• Check your Recycle bin and clean it out weekly
    • If using an attached backup hard drive, make sure it gets defragged too (usually PC admin function will do this)
    • Set up ‘automatic backup’ on any of your working applications like word processing, spreadsheet, presentation, etc. (Many applications have defaults so review to see if that’s quick enough for your working habits)
    • Check your email ‘drafts’ area for old dusty files
    • Check the ‘temp file’ areas for old files (yes, there are several)
    • Check the ‘download’ area for old files
    • Review your working file area for multiple backups – how many do you really need (this is a document retention conversation) and if the backup drive already has several layers you don’t need them in the active working area.
    • Check your Recycle bin after each of the ‘cleaning sessions’
    • What about all the pictures or videos – are they stored on another device or burned on a CD?
    • How many sessions do you have open? Do you need all those? These will decrease your machine response time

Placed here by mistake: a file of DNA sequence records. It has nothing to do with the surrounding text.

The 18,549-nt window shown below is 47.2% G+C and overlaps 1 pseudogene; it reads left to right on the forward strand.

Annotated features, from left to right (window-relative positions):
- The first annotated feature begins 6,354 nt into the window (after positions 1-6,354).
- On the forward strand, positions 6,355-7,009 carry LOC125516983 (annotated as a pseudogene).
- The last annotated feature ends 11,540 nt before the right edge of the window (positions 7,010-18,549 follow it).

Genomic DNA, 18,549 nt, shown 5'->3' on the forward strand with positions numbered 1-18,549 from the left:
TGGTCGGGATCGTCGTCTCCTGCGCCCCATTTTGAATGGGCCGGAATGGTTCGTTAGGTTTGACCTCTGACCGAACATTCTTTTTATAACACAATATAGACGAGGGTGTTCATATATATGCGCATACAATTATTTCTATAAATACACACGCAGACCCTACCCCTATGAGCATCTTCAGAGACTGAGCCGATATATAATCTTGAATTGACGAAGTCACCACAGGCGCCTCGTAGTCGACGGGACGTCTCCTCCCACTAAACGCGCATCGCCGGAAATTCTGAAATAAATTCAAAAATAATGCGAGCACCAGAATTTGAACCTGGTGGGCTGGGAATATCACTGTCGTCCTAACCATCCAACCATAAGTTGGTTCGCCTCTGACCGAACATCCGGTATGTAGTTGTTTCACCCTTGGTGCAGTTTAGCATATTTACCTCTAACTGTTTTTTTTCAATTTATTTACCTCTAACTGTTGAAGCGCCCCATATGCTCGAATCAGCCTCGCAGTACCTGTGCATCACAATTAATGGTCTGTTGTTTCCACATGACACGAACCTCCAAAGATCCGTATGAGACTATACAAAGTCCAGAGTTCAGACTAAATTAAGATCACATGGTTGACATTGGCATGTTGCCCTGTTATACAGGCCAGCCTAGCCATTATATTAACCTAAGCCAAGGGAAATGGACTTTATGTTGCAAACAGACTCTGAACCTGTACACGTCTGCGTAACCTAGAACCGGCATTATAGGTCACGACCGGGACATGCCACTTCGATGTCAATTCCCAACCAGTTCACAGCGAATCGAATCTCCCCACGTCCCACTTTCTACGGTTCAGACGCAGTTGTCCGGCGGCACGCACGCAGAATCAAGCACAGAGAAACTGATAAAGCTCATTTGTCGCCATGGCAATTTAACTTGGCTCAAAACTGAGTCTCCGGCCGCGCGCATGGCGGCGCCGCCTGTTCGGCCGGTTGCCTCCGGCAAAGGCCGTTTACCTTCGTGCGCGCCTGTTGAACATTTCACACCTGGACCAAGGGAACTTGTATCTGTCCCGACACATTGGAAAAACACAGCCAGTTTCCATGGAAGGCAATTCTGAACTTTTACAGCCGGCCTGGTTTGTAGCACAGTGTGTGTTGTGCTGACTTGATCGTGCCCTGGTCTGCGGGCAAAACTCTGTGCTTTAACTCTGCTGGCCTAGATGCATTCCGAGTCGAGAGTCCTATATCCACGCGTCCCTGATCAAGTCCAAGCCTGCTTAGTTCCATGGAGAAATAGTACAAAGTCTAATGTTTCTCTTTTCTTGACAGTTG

• You do need to run your device on battery often, so the battery knows how to work. If you only use direct power your battery will decrease its capacity over time – don’t expect the battery to last 4 hours if you have not used the battery for a couple months – you’ll be lucky to be running an hour!
    • You need to completely shut down your device at least once per week
  • Have your device plugged into a surge protected power strip

 

  • AND then there is your internet browser…
    • Separate tools for keeping the favorites, frequently used URLs (2 areas), and multiple sessions. If these are cluttered, it will decrease your response times too

Local Router

    • Need to change the password at least monthly if you are living in a highly populated area or near high traffic areas
      • This means all the devices that are ‘attached’ to the router need to be updated with each change
      • If you have ‘uninvited’ visitors using your router, they have access to every other device if they are curious
    • Shut down your router when on away from area for extended period of time
    • Modem: check with your provider to see what the allowable ‘power off’ time is before they cancel the account We turned both modem & router off for a couple weeks and had to have several conversations to re-activate the modem account (sigh)
  • Have both devices plugged into a surge protected power strip

 

Reminder: Don’t try to do these all at once, you’ll get frustrated with your discoveries and discouraged! Take one device a day to get the base-line cleaning done, and then set your maintenance schedule.